— Blinded, via email

Automotive regulations come from a whole host of sources that create quite the tangle of red tape. There are federal regulations as well as standards determined by the Society of Automotive Engineers (that’s the S.A.E. listed in motor oil viscosity grades like 10W-30), but it’s ultimately state regulations that impact you and me and everybody else on the day-to-day. California Vehicle Code chapter 12 has plenty of legalese on what constitutes acceptable headlights. Pretty dull stuff, but the codes unanimously agree that it’s not okay to shine directly into the eyes of oncoming drivers. They also limit the height at which lights can be mounted, done in order to prevent big trucks from searing your retinas by virtue of altitude. If people are “beaming” you, then it’s nothing more than a lack of courtesy that’s causing your blindness. I know a lot of motorcycle riders follow the conventional “wisdom” of leaving the high beams on at all times to increase their visibility on the roads.

The California Highway Patrol does pull people over for driving around with the high beams on or for having headlights that are blinding other drivers. Confusingly, new halogen technology produces massive candlepower, but any headlamps installed by automobile manufacturers are in keeping with all the regulations and industry standards I mentioned before, so they’re technically legal and not going to merit a citation. Aftermarket headlamps can be super bright, misaligned, or illegal colors (only white and yellow light is allowed to shine from the front of a vehicle), which can blind you for the sake of someone’s vanity or bling factor. In those instances, you could alert the CHP and they’d have an officer stop the offender and investigate the lights, provided someone was nearby. Don’t call 911, though. Use the CHP non-emergency number (800-835-5247), because, while annoying, shiny headlights aren’t an emergency in the conventional sense.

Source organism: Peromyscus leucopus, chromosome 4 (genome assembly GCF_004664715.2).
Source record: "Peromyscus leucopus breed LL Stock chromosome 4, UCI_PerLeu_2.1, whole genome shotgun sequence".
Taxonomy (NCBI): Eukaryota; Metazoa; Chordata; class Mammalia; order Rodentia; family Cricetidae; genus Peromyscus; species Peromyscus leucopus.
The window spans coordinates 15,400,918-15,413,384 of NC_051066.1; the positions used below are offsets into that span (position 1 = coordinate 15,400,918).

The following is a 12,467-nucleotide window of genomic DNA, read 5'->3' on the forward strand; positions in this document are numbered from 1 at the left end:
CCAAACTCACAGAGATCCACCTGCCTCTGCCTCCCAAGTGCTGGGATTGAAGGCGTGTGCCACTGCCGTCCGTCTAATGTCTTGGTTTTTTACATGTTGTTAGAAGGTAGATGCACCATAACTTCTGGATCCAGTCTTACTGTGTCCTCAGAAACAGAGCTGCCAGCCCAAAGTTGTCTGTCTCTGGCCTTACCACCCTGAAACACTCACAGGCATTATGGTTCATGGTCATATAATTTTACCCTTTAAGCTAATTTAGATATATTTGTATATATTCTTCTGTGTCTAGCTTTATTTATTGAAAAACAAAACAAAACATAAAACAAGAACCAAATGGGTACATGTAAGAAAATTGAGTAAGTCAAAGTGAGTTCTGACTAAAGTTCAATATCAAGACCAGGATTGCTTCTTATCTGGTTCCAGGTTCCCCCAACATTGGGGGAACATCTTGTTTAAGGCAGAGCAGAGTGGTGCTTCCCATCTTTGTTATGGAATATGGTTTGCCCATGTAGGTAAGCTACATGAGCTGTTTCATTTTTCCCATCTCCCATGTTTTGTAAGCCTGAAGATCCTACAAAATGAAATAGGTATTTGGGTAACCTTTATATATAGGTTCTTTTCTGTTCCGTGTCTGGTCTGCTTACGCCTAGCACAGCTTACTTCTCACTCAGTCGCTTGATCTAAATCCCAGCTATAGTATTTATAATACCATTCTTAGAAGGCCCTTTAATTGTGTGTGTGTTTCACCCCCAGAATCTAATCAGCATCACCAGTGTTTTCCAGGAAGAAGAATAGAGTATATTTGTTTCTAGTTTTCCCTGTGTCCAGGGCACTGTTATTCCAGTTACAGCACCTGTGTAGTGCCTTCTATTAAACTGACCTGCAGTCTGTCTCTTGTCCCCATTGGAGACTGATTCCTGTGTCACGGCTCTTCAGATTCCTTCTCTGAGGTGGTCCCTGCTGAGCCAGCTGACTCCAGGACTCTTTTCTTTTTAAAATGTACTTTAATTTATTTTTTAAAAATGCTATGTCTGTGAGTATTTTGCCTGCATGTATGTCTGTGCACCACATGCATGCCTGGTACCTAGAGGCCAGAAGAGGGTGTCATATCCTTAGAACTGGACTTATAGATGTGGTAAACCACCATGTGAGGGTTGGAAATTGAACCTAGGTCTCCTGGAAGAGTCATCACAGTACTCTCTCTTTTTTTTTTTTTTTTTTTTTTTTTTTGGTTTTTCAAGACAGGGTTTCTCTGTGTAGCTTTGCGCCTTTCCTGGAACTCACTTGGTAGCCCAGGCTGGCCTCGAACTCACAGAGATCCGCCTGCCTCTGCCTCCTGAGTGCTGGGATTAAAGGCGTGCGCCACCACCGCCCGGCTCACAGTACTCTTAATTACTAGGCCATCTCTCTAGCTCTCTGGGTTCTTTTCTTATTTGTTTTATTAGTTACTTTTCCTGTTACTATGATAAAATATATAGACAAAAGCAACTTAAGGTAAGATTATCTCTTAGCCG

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Driving around with high beams on is one of the five "probably causes" for getting pulled over for suspected DUI. Because cops know that as your have been driving, pissed off citizens blinded by your highs would have flashed you to lower yours. And you didn't get it = possibly drunk, in other words - you've been using another type of beam - Jim! (Is also an Urban Legend that if you flash your high beams a gang members will shoot you - never happenend)

Say what? Flash your high beams and a gang member will shoot you? I definitely did not get that memo.

Now, I think it is perfectly acceptable to flash your lights to warn oncoming traffic about a speed trap they are headed for. That's just being a solid citizen and fellow traveler. It accomplishes what the cops want to accomplish but nobody gets a ticket.

Right on, ride on!

Blue lights are the wrong spectrum for seeing well. Those who buy them are as ignorant as they are annoying.